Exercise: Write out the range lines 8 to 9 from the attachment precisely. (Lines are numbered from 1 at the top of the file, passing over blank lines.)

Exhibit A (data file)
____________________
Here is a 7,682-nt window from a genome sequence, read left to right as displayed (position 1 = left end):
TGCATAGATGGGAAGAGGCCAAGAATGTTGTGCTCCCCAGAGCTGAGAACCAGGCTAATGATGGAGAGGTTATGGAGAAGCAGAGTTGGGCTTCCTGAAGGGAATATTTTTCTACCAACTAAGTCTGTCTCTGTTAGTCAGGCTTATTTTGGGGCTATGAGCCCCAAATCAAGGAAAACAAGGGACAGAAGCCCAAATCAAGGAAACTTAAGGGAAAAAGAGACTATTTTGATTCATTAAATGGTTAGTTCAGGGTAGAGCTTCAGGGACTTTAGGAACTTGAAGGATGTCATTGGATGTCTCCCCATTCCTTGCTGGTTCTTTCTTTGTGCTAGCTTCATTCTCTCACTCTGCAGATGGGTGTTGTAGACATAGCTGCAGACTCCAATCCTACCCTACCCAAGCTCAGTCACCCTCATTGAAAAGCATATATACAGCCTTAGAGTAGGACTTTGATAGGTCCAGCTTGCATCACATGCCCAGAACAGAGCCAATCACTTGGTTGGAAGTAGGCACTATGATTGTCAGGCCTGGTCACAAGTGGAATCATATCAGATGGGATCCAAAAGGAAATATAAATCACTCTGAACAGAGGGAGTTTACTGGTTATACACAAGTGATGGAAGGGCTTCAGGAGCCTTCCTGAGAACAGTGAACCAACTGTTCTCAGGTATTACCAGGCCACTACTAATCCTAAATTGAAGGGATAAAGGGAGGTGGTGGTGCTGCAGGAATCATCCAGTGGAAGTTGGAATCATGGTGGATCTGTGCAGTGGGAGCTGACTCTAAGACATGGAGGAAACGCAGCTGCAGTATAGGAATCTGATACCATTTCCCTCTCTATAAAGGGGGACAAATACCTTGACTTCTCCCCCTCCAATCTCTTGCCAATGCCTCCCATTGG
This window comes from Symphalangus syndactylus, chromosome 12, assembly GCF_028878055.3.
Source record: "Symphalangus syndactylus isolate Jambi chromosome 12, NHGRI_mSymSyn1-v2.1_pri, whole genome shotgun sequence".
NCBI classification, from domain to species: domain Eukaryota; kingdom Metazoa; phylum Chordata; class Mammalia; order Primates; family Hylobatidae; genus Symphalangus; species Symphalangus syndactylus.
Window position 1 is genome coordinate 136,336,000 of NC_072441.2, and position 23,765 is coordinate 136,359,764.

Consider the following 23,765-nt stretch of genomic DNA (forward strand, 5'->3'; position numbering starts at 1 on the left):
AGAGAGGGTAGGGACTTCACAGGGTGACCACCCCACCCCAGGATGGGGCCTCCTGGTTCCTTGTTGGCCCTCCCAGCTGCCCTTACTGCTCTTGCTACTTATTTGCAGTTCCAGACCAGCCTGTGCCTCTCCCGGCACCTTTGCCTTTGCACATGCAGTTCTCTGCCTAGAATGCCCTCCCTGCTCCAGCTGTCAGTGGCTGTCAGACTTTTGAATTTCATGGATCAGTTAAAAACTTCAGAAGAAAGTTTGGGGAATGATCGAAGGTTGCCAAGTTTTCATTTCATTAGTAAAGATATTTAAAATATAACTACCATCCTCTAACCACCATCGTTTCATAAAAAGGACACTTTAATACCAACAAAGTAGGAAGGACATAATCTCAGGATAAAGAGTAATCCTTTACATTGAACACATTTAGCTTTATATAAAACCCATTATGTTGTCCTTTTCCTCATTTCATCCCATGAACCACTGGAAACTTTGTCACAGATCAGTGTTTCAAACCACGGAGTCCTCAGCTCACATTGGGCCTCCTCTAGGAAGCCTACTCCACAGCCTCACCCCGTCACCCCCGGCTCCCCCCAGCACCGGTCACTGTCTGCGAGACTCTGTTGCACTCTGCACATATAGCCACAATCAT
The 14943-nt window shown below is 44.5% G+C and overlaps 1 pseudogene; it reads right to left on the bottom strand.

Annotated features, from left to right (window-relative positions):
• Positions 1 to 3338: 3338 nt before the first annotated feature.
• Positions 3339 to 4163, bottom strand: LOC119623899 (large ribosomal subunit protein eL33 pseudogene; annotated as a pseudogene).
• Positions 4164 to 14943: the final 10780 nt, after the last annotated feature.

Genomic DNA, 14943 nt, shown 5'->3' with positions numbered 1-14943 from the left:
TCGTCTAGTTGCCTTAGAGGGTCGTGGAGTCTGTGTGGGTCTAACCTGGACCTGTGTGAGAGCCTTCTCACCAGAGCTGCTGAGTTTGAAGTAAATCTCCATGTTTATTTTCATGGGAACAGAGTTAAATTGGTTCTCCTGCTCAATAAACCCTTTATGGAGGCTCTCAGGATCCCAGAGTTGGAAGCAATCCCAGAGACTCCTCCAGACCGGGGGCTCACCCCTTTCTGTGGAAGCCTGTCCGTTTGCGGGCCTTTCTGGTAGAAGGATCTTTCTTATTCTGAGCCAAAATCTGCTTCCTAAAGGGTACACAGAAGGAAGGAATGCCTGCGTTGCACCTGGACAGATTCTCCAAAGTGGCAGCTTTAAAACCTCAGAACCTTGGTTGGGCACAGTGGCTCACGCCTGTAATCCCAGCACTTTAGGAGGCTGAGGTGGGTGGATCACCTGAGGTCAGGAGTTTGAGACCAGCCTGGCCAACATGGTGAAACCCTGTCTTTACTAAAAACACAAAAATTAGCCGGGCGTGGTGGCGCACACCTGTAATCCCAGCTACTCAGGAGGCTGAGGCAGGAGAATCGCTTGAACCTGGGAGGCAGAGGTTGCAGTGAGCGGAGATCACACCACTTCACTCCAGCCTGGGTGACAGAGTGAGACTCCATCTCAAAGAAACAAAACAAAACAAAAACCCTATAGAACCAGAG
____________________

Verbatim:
AGAGAGGGTAGGGACTTCACAGGGTGACCACCCCACCCCAGGATGGGGCCTCCTGGTTCCTTGTTGGCCCTCCCAGCTGCCCTTACTGCTCTTGCTACTTATTTGCAGTTCCAGACCAGCCTGTGCCTCTCCCGGCACCTTTGCCTTTGCACATGCAGTTCTCTGCCTAGAATGCCCTCCCTGCTCCAGCTGTCAGTGGCTGTCAGACTTTTGAATTTCATGGATCAGTTAAAAACTTCAGAAGAAAGTTTGGGGAATGATCGAAGGTTGCCAAGTTTTCATTTCATTAGTAAAGATATTTAAAATATAACTACCATCCTCTAACCACCATCGTTTCATAAAAAGGACACTTTAATACCAACAAAGTAGGAAGGACATAATCTCAGGATAAAGAGTAATCCTTTACATTGAACACATTTAGCTTTATATAAAACCCATTATGTTGTCCTTTTCCTCATTTCATCCCATGAACCACTGGAAACTTTGTCACAGATCAGTGTTTCAAACCACGGAGTCCTCAGCTCACATTGGGCCTCCTCTAGGAAGCCTACTCCACAGCCTCACCCCGTCACCCCCGGCTCCCCCCAGCACCGGTCACTGTCTGCGAGACTCTGTTGCACTCTGCACATATAGCCACAATCAT
The 14943-nt window shown below is 44.5% G+C and overlaps 1 pseudogene; it reads right to left on the bottom strand.